As I mentioned last night we found a reconstructed fort in eastern Colorado to visit today. I have been looking for a plains fort like this for the whole trip and am I glad we found this one. After an archaeological exploration the fort was rebuilt on the same footprint as the original. Fort Bent was a commercial fort not a military one. It was used for trading with the Indians in the area as well as supplying trappers etc. We were told that all the shooting at the “Fort Zent” from the mini-series “Centennial” was filmed here and a good bit of Levi Zent’s life in the show was based on Robert Bent’s past. Of course Robert Bent was an actual person and Levi Zent was a make believe character. Anyway there was a Calvary officer who spent several months at the fort while he was recovering from an illness. He was fascinated with the fort and proceeded to make detailed drawings of the fort with a lot of detail about it. Fortunately the drawings survived and were used to reconstruct the fort. The reconstructed fort was meticulously made and it was amazing how real it looked. Every room was detailed out according to the drawings and other surviving documents. Fort Bent was one of the most delightful parts, if not the most delightful, of our entire vacation for me. I got a couple of books about the fort and plan on studying them further we we get home.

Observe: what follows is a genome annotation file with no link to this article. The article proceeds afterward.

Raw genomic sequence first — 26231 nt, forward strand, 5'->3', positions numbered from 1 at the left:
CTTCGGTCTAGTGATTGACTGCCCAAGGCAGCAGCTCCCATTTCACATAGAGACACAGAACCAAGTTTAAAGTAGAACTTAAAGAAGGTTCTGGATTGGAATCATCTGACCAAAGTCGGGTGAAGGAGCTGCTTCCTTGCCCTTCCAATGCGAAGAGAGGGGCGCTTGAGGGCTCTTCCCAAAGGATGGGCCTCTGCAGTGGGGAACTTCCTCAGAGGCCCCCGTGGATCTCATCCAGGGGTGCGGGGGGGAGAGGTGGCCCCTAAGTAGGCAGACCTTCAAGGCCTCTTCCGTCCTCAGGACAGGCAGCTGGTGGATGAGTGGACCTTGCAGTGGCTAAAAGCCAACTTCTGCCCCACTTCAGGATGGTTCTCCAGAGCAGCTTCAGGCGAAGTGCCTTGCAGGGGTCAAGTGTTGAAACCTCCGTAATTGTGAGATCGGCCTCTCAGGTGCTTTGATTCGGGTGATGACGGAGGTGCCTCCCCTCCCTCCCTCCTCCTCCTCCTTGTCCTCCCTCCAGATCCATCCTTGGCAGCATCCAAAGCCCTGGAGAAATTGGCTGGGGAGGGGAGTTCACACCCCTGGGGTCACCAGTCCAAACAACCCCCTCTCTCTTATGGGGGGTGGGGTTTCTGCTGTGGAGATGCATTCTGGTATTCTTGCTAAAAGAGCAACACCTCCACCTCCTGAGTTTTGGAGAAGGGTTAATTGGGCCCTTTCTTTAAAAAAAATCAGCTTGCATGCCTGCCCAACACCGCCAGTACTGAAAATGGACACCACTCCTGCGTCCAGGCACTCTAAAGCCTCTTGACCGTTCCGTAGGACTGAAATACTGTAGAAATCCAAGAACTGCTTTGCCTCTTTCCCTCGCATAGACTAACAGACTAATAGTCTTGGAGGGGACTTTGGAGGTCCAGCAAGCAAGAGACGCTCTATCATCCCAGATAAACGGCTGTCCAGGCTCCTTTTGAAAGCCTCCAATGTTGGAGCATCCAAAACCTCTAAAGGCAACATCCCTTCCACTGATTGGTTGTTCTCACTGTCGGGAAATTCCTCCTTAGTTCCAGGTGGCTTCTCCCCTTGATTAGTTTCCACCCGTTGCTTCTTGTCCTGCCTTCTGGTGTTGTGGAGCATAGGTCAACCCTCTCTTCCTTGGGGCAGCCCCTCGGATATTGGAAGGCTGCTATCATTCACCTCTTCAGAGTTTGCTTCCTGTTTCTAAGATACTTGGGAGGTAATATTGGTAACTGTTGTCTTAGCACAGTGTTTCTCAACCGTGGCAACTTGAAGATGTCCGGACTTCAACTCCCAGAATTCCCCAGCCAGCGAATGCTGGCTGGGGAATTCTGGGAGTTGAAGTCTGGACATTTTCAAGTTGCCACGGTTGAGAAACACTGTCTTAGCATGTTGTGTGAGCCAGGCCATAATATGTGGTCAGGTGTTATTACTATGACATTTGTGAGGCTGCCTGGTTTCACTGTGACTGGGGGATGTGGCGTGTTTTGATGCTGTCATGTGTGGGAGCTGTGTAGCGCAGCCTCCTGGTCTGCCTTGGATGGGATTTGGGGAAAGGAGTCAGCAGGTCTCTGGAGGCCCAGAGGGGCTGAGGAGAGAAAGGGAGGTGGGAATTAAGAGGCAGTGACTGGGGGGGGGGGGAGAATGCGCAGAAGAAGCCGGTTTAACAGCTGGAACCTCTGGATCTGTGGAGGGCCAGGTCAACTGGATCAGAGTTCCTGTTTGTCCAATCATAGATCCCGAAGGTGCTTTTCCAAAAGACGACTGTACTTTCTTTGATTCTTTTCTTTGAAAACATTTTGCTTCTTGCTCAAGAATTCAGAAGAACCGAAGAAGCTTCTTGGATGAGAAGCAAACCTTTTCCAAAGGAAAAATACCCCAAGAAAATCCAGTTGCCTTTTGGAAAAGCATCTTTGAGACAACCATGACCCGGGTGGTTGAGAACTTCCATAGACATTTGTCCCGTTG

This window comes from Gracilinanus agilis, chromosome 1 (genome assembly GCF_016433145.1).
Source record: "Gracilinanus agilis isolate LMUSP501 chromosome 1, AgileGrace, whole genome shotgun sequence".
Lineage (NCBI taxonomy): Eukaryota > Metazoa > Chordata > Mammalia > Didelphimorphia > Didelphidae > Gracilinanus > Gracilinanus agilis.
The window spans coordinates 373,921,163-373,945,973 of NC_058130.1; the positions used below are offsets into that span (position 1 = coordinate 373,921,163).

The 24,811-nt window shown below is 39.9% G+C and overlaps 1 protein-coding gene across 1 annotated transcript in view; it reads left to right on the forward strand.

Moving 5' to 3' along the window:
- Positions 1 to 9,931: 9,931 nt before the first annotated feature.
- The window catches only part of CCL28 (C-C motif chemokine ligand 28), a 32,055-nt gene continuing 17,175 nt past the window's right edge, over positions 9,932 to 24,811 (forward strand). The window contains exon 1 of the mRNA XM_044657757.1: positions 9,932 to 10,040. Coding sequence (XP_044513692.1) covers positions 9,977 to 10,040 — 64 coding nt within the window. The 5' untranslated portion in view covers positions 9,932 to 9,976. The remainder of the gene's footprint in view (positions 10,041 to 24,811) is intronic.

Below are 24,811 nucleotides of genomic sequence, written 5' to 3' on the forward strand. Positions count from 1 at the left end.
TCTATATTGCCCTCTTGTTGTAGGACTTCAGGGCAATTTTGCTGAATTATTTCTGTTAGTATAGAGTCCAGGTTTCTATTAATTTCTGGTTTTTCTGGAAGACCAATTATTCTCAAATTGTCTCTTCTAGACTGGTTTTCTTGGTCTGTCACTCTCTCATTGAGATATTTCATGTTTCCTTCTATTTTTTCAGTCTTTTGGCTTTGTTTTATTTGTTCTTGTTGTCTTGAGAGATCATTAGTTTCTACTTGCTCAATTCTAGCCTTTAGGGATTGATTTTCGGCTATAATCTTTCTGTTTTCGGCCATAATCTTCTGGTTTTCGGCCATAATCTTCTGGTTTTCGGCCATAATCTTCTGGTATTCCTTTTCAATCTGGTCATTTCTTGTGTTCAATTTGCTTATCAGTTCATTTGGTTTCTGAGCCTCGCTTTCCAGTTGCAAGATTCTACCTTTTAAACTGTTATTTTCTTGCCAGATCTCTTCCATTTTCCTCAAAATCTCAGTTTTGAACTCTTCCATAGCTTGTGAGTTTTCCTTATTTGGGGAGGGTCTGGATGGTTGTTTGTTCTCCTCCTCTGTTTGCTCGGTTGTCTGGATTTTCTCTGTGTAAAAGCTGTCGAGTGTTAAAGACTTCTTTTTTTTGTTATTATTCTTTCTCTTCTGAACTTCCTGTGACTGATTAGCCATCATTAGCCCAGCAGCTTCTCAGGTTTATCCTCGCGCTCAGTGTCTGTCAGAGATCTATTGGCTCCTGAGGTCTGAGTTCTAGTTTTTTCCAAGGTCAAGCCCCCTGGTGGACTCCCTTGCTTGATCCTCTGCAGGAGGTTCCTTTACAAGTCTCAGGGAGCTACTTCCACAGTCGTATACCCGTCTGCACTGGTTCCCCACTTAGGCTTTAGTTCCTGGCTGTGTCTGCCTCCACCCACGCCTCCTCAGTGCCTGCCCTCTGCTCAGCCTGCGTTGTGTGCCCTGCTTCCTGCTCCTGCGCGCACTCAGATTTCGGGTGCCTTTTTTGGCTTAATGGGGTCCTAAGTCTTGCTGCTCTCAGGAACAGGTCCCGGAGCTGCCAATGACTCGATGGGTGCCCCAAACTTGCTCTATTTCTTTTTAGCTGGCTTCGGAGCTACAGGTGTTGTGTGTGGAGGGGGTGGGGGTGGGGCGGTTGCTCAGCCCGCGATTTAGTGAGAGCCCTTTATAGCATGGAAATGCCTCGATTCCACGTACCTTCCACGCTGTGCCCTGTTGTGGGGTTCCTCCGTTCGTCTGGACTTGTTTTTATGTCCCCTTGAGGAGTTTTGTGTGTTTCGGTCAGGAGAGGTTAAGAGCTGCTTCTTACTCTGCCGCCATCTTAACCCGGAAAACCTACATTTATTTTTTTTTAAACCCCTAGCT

After Fort Bent we headed north about 100 miles to catch I70. We made it just across the Kansas State line before we stopped for the night. We did manage to get to the Kansas welcome center before it closed and picked up quite a bit of literature to study tonight for what we will see in Kansas. One of the top priorities for me is the Eisenhower Presidential Library in Abilene Kansas. More about our Kansas adventures tomorrow.